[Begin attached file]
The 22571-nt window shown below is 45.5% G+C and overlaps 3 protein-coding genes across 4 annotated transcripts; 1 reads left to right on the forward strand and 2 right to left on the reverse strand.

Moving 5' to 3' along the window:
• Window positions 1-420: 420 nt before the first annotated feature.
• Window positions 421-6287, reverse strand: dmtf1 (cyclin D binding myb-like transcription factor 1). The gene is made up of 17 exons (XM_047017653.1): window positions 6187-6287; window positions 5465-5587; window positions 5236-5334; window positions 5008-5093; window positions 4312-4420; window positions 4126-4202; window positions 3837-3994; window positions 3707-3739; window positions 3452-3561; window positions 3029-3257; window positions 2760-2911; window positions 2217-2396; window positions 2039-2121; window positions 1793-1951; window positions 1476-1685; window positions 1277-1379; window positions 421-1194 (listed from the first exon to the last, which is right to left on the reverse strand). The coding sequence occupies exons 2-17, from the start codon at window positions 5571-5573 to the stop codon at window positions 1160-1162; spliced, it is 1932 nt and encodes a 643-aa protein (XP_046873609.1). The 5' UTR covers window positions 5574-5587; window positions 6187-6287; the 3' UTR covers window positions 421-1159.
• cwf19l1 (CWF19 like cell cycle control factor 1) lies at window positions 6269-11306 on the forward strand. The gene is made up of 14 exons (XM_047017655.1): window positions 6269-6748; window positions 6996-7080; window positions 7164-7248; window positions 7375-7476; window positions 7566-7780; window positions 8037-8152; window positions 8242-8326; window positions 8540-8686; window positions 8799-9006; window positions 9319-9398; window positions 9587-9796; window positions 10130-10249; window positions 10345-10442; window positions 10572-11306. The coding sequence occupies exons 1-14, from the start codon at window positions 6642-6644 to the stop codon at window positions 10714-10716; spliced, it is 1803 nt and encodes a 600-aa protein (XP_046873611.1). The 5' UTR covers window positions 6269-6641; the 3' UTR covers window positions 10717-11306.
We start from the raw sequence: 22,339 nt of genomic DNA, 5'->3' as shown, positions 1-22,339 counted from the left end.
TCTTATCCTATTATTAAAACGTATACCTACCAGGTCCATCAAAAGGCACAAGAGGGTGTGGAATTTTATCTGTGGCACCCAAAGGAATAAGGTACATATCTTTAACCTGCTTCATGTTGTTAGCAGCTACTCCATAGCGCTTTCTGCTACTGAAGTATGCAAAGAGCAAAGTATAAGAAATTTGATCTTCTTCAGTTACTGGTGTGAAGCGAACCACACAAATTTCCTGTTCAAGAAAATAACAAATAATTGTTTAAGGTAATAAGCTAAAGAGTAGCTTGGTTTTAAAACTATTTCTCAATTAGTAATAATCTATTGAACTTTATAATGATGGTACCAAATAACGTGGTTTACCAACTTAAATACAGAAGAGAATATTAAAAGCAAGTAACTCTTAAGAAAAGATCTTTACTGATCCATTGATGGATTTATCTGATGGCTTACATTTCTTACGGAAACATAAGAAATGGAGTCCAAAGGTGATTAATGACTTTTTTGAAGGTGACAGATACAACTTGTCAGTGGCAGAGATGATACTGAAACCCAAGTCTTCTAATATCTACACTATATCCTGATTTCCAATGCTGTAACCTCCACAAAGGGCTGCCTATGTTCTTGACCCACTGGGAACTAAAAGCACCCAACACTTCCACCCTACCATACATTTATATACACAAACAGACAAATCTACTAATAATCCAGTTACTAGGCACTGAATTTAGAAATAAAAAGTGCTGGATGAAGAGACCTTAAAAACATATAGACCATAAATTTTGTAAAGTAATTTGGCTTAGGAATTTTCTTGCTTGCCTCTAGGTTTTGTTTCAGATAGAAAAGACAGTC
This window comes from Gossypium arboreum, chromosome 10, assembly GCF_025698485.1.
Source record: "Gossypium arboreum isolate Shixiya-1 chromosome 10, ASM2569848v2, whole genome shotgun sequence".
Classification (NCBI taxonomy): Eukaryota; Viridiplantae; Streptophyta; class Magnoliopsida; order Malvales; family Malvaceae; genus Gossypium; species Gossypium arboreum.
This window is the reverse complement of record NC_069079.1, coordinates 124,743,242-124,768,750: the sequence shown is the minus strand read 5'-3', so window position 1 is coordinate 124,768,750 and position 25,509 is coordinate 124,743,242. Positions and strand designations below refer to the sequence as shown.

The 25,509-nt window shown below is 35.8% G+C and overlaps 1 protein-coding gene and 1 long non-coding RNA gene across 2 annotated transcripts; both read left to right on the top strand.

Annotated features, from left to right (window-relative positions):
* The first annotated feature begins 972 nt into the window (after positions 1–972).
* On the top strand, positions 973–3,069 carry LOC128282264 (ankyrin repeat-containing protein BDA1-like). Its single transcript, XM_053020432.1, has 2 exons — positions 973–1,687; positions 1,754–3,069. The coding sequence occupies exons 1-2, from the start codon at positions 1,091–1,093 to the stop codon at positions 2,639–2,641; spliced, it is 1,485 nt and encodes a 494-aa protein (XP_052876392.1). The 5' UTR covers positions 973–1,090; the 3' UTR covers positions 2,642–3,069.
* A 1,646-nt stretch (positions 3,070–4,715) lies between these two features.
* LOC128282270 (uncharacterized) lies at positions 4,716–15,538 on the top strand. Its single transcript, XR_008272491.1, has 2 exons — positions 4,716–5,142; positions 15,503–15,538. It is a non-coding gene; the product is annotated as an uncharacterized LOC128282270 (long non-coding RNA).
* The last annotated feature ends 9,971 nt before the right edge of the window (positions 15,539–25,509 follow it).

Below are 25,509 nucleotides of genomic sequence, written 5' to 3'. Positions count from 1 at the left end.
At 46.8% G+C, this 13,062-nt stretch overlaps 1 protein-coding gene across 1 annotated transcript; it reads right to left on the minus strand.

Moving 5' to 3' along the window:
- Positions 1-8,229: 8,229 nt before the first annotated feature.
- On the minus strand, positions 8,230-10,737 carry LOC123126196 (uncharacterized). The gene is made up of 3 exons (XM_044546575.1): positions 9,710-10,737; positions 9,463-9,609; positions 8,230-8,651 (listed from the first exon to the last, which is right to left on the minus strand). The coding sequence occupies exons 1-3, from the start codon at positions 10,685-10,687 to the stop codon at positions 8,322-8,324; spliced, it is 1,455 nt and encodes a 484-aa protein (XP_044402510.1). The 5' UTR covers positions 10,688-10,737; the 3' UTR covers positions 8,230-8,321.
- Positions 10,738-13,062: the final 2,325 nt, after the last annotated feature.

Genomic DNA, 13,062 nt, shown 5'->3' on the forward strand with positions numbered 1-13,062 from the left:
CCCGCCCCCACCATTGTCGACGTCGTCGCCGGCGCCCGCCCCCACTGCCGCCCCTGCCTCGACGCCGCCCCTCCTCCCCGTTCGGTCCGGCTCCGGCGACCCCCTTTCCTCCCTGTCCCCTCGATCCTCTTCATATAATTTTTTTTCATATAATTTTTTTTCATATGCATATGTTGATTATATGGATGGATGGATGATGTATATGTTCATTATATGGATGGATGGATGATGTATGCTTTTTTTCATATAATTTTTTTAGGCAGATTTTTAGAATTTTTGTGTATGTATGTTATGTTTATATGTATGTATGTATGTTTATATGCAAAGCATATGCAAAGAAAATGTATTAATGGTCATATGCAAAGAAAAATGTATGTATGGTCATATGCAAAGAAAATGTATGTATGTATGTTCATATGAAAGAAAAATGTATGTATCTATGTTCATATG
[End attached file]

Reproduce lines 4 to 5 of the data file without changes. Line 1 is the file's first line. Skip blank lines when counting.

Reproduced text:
• Window positions 421-6287, reverse strand: dmtf1 (cyclin D binding myb-like transcription factor 1). The gene is made up of 17 exons (XM_047017653.1): window positions 6187-6287; window positions 5465-5587; window positions 5236-5334; window positions 5008-5093; window positions 4312-4420; window positions 4126-4202; window positions 3837-3994; window positions 3707-3739; window positions 3452-3561; window positions 3029-3257; window positions 2760-2911; window positions 2217-2396; window positions 2039-2121; window positions 1793-1951; window positions 1476-1685; window positions 1277-1379; window positions 421-1194 (listed from the first exon to the last, which is right to left on the reverse strand). The coding sequence occupies exons 2-17, from the start codon at window positions 5571-5573 to the stop codon at window positions 1160-1162; spliced, it is 1932 nt and encodes a 643-aa protein (XP_046873609.1). The 5' UTR covers window positions 5574-5587; window positions 6187-6287; the 3' UTR covers window positions 421-1159.
• cwf19l1 (CWF19 like cell cycle control factor 1) lies at window positions 6269-11306 on the forward strand. The gene is made up of 14 exons (XM_047017655.1): window positions 6269-6748; window positions 6996-7080; window positions 7164-7248; window positions 7375-7476; window positions 7566-7780; window positions 8037-8152; window positions 8242-8326; window positions 8540-8686; window positions 8799-9006; window positions 9319-9398; window positions 9587-9796; window positions 10130-10249; window positions 10345-10442; window positions 10572-11306. The coding sequence occupies exons 1-14, from the start codon at window positions 6642-6644 to the stop codon at window positions 10714-10716; spliced, it is 1803 nt and encodes a 600-aa protein (XP_046873611.1). The 5' UTR covers window positions 6269-6641; the 3' UTR covers window positions 10717-11306.